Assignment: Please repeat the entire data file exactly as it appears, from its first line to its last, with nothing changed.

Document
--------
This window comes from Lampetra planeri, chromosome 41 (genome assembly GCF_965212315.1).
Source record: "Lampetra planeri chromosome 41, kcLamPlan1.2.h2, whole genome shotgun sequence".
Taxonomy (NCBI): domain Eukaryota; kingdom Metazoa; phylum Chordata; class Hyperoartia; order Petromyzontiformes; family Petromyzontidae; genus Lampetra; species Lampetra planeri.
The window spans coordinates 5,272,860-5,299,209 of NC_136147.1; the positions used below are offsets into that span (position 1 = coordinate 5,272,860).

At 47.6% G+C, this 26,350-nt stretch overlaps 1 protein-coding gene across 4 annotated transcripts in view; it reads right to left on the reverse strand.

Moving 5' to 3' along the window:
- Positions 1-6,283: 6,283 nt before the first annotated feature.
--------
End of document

This window comes from Lampetra planeri, chromosome 41 (genome assembly GCF_965212315.1).
Source record: "Lampetra planeri chromosome 41, kcLamPlan1.2.h2, whole genome shotgun sequence".
Taxonomy (NCBI): domain Eukaryota; kingdom Metazoa; phylum Chordata; class Hyperoartia; order Petromyzontiformes; family Petromyzontidae; genus Lampetra; species Lampetra planeri.
The window spans coordinates 5,272,860-5,299,209 of NC_136147.1; the positions used below are offsets into that span (position 1 = coordinate 5,272,860).

At 47.6% G+C, this 26,350-nt stretch overlaps 1 protein-coding gene across 4 annotated transcripts in view; it reads right to left on the reverse strand.

Moving 5' to 3' along the window:
- Positions 1-6,283: 6,283 nt before the first annotated feature.